I Wish I’d Been There
By Aliza Moledina
It was the year 1006: the time of the Fatimid Imam-Caliph Al-Hakim. Ibn Ridwan, a mere boy of eighteen observed an unexplainable yet striking phenomenon that would be studied by western scientists more than a thousand years later: it was determined by these modern scientists to be the brightest supernova or explosion of a star in known history. Ibn Ridwan’s detailed observations and records of the intensity and pattern of the star were the basis of scientific discovery countless years later. Ibn Ridwan’s astronomical observations provide another example of the importance of Fatimid scholars to today’s world of science and discovery, creating an inspiring intellectual bond between modern and Fatimid science.
This ‘new star’ or rather the death of an old star, known today as SN1006, appeared on April 30, 1006. Ibn Ridwan made the following observations:
“the sun on that day was 15 degrees in Taurus and the spectacle in the 15th degree of Scorpio. This spectacle was a large circular body, two and a half to three times as large as Venus. The sky was shining because of its light. The intensity of light was a little more than a quarter of that of moonlight. It remained where it was and it moved daily with its zodiacal sign until the sun was in sextile with it in Virgo, when it disappeared once.” [From Bernard R Goldstein’s translation]
Ibn Ridwan then also precisely detailed the positions of the sun, moon and other planets.
It was Ibn Ridwan’s descriptions that prompted scientists more than a thousand years later to calculate the brightness of SN1006. His comparison of the brightness of the historic supernova to both Venus and the moon gave scientists a better idea of the characteristics and nature of SN1006. Using the logarithmic scale of brightness, scientists, particularly Middlebury College astrophysicist Frank Winkler, were able to label SN1006 as the brightest supernova in recorded history. Winkler stated that SN1006 was about a “hundred times brighter than Jupiter ever gets,” or “250 times brighter than Sirius,” the brightest star in the sky. The angle that it appeared in the atmosphere would also have contributed to its magnificent luminosity.
The astrophysicists used Ibn Ridwan’s data to isolate the location of the star, and detect it within space. Winkler estimated SN1006 to be approximately 7000 light years from Earth.
It is interesting to note that although Ibn Ridwan believed strongly in the significance of astronomy, he chose to pursue medicine as a career. In fact, in his autobiography he noted that “the astronomical omens at my birth indicated that medicine should be my profession.” Indeed, he did pursue medicine, becoming so renowned that he was appointed chief physician to Imam al-Hakim.
As a student currently studying science in university, I Wish I’d Been There to have personally witnessed this spectacular phenomenon. It would have truly been an unforgettable experience to witness Ibn Ridwan recording his observations. Though Ibn Ridwan was only eighteen at the time, his detailed tracking of SN1006 paved the road for future discoveries. His observations connect generations of individuals and provide a unique and significant bond between ancient and modern science.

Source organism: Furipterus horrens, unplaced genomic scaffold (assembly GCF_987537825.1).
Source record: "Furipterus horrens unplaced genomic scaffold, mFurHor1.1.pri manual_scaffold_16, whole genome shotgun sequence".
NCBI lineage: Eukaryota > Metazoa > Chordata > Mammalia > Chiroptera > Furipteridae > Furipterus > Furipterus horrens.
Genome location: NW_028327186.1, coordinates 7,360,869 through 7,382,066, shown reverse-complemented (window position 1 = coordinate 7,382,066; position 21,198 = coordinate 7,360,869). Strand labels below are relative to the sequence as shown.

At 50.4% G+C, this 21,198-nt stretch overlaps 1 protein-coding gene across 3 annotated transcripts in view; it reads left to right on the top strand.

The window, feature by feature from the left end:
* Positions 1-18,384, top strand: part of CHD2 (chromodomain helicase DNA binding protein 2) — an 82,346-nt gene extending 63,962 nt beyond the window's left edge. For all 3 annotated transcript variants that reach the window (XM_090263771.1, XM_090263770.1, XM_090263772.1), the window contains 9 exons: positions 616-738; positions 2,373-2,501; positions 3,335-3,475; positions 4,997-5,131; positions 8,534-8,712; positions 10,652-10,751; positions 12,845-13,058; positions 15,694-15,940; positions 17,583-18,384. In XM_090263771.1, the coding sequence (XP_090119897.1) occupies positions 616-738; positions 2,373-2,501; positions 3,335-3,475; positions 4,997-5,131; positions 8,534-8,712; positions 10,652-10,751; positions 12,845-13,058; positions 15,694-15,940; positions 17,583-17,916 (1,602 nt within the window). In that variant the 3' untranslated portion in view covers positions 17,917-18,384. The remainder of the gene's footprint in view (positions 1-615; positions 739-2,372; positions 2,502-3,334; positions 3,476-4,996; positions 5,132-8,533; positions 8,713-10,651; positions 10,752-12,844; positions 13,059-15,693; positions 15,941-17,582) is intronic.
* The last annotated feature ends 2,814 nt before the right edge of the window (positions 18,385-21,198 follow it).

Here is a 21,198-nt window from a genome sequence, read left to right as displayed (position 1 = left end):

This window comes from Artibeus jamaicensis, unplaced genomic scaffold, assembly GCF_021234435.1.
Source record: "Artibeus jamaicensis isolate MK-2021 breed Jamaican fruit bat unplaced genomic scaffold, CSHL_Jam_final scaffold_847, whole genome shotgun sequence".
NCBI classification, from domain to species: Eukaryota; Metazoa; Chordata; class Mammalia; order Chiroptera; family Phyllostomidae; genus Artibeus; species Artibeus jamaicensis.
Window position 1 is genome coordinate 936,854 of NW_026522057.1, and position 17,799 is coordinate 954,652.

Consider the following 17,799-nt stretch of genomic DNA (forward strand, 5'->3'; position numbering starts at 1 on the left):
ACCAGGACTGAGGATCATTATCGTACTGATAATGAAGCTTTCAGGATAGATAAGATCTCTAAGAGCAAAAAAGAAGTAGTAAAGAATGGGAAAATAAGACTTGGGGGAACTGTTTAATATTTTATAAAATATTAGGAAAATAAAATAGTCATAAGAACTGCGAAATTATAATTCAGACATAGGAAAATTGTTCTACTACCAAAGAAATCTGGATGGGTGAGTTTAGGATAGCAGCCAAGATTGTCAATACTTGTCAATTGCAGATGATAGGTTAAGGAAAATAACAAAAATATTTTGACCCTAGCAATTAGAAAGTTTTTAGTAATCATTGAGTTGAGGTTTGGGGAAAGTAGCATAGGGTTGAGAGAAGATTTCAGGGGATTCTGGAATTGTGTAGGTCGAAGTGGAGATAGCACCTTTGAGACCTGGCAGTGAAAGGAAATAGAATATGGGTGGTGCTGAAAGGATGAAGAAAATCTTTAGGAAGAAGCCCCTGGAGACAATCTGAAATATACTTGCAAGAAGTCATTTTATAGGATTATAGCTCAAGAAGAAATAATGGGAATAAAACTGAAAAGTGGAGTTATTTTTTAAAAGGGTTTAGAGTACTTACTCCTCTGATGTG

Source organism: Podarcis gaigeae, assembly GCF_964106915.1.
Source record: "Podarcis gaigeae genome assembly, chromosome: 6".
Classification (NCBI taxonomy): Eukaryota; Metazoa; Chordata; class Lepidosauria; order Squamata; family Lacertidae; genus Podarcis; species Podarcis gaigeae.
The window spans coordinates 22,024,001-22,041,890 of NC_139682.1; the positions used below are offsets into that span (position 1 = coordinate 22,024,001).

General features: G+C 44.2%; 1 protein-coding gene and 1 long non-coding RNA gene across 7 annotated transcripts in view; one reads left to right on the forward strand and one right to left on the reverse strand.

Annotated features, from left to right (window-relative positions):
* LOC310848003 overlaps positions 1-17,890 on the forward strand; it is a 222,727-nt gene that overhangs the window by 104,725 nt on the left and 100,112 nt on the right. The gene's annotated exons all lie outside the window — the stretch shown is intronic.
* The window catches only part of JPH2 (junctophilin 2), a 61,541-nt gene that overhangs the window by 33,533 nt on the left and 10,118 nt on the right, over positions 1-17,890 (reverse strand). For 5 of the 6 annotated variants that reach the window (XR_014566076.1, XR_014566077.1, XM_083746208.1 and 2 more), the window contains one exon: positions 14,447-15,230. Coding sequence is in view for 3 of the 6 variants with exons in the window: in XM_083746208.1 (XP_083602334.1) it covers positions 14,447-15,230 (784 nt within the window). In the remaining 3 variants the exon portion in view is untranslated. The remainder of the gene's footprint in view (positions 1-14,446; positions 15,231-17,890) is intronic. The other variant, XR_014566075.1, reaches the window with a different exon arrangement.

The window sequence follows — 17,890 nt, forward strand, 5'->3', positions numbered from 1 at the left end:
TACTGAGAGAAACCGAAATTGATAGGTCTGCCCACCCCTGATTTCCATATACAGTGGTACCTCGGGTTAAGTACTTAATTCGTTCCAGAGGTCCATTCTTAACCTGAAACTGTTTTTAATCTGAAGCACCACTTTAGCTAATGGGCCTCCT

1. The Scholars Supernova by Margaret Donsbach, Saudi Aramco World, July/August 2006 (Volume 57, Number 4)
2. Lost History: The Enduring Legacy of Muslim Scientists, Thinkers and Artists by Michael H. Morgan, National Geographic Books, 2007
About the writer: Aliza Moledina is a first year student currently pursuing a dual degree in Medical Sciences and Honours Business Administration from the University of Western Ontario. Over the past few years, her passion for science led her to produce several science fair projects. For example, in her last project “Heart Race: the Electrocardiogram,” she built an ECG to measure the heart’s electrical impulses. This project won her second place in Biotechnology at the Ottawa Regional Science Fair. In her free time, Aliza loves to read and write as well as perform several forms of dance.
Aliza has also contributed an article on Fatimid Art for this Web site. Please click Literary Reading: Fatimid Rock Crystal Ewers, Most Valuable Objects in Islamic Art
1. Please click I Wish I’d Been There for links to other published articles in this special series.
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It is wonderful to know that young Aliza has researched to add yet another credit to the Fatimid scholars. Recently we saw the inventions of Muslim Scholars during the so called Dark Ages being now recognized in an exhibition at the Science Museum in London as the discoveries of the Golden Age of Islam.
May Aliza succeed in her studies and contribute her own scientific work for our benefit.
I think Aliza has chosen a fascinating topic. It speaks to the curiosity and intellectual pursuit, albeit in Creation’s unfolding, that makes it so humbling: that as human beings we are limited to seeing the way we do, wondering what we would see if we were able to see faster than the speed of light. What else is out there????? This is Allah’s magnificence…greater than all glories.
Thank you Aliza for relating this beautifully.